Source-Dennis Wingo: There is a story in the Old Testament that illustrates wisdom - the wisdom of King Solomon. Solomon was the king of Israel and had been proclaimed to be the wisest man in the world. The story begins with two women who lived in a house together. Each of them had a child. The first mother gave birth three days before the second one did.
At some point, the second mother apparently rolled over on her child and suffocated it. When she woke up in the middle of the night and realized what she had done, she took her dead son and swapped it with the first mother's son. When the first mother confronted the second with what she had done, the second mother denied it.
The women brought the matter before Solomon, who was the ultimate judge of such things in those days. Upon hearing this story, Solomon had a simple solution: "Bring me a sword" he commanded. Solomon then said "Divide the living child in two and give half to one and half to the other". The first woman, whose child it was said "O my lord, give her the living child and please don't kill it". The second woman said "let it be neither mine or yours, but divide it". The king answered and said "give her (the first woman) the living child and in no wise kill it: she is the mother".
So ... What does this have to do with NASA?
With regard to its future, NASA faces a no less heart wrenching question than Solomon and the baby. It is almost inevitable that NASA will have a smaller budget for the next several years. Under the optimistic scenario i.e. the budget submitted by the White House, the agency will receive a slight decrease, from $17.77 billion to $17.71 billion. The Senate Commerce, Justice, Science, and Related Agencies Appropriates Bill provides $18 billion for NASA. The House Commerce, Justice, Science, and Related Agencies bill provides just $16.6 billion for NASA. With a Continuing Resolution a near certainty and with the sequester subtracted from that amount, a number very close to the House version is the result. Throw in a looming government shutdown and a debt ceiling food fight just to enhance the dysfunction.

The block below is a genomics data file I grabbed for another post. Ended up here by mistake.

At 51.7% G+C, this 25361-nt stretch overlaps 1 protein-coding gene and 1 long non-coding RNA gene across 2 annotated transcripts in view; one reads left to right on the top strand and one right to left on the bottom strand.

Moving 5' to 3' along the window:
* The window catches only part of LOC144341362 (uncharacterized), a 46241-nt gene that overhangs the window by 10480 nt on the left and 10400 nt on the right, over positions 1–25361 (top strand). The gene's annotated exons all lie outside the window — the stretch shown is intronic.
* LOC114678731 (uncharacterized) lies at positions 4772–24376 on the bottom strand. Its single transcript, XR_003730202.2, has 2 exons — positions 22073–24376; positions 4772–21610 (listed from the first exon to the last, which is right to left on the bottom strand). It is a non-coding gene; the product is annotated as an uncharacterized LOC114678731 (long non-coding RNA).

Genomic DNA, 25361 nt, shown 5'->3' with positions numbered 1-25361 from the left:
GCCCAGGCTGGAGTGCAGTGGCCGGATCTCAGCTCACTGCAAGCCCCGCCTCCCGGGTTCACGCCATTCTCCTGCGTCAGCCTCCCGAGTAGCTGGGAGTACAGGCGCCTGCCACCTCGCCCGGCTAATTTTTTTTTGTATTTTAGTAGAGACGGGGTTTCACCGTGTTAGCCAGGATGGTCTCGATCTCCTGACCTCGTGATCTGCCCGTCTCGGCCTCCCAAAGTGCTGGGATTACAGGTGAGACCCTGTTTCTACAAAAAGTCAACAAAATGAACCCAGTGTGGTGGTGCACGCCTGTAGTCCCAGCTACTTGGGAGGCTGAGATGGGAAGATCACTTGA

If a budget in the range of $16.6 billion is what happens NASA will have a major problem maintaining both the International Space Station (ISS) and the SLS/Orion Exploration program. Instead of a dead baby and one in dispute, we have two babies, neither one adequately nourished. As such death for both of them is a likely through financial neglect. Given that the funds are simply not going to be available to keep the ISS alive and functioning and to fully construct and operate the SLS/Orion system, something has to give. Are we going to have to kill one to insure the other's survival? That is the choice that that is presenting itself - a clear recipe for disaster as far as NASA's human space flight plans are concerned.
Read the full article at SpaceRef